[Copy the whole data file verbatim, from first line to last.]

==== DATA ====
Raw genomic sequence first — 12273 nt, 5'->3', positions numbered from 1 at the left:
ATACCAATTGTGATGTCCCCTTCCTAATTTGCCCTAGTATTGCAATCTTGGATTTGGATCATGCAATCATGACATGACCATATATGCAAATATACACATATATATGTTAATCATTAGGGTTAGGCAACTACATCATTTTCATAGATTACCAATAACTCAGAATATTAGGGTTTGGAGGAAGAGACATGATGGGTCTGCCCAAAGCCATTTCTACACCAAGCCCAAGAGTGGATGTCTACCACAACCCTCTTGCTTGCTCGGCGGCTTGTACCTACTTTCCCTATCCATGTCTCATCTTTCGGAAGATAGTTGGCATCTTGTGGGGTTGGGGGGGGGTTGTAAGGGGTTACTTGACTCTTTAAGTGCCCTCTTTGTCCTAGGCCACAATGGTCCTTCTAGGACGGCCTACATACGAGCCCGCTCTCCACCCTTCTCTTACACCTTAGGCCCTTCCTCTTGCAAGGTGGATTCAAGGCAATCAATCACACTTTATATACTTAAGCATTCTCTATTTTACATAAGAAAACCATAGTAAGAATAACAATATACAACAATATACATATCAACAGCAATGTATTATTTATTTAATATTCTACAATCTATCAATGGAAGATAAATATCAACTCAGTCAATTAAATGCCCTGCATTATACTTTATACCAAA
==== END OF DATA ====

Raw genomic sequence first — 12273 nt, 5'->3', positions numbered from 1 at the left:
ATACCAATTGTGATGTCCCCTTCCTAATTTGCCCTAGTATTGCAATCTTGGATTTGGATCATGCAATCATGACATGACCATATATGCAAATATACACATATATATGTTAATCATTAGGGTTAGGCAACTACATCATTTTCATAGATTACCAATAACTCAGAATATTAGGGTTTGGAGGAAGAGACATGATGGGTCTGCCCAAAGCCATTTCTACACCAAGCCCAAGAGTGGATGTCTACCACAACCCTCTTGCTTGCTCGGCGGCTTGTACCTACTTTCCCTATCCATGTCTCATCTTTCGGAAGATAGTTGGCATCTTGTGGGGTTGGGGGGGGGTTGTAAGGGGTTACTTGACTCTTTAAGTGCCCTCTTTGTCCTAGGCCACAATGGTCCTTCTAGGACGGCCTACATACGAGCCCGCTCTCCACCCTTCTCTTACACCTTAGGCCCTTCCTCTTGCAAGGTGGATTCAAGGCAATCAATCACACTTTATATACTTAAGCATTCTCTATTTTACATAAGAAAACCATAGTAAGAATAACAATATACAACAATATACATATCAACAGCAATGTATTATTTATTTAATATTCTACAATCTATCAATGGAAGATAAATATCAACTCAGTCAATTAAATGCCCTGCATTATACTTTATACCAAA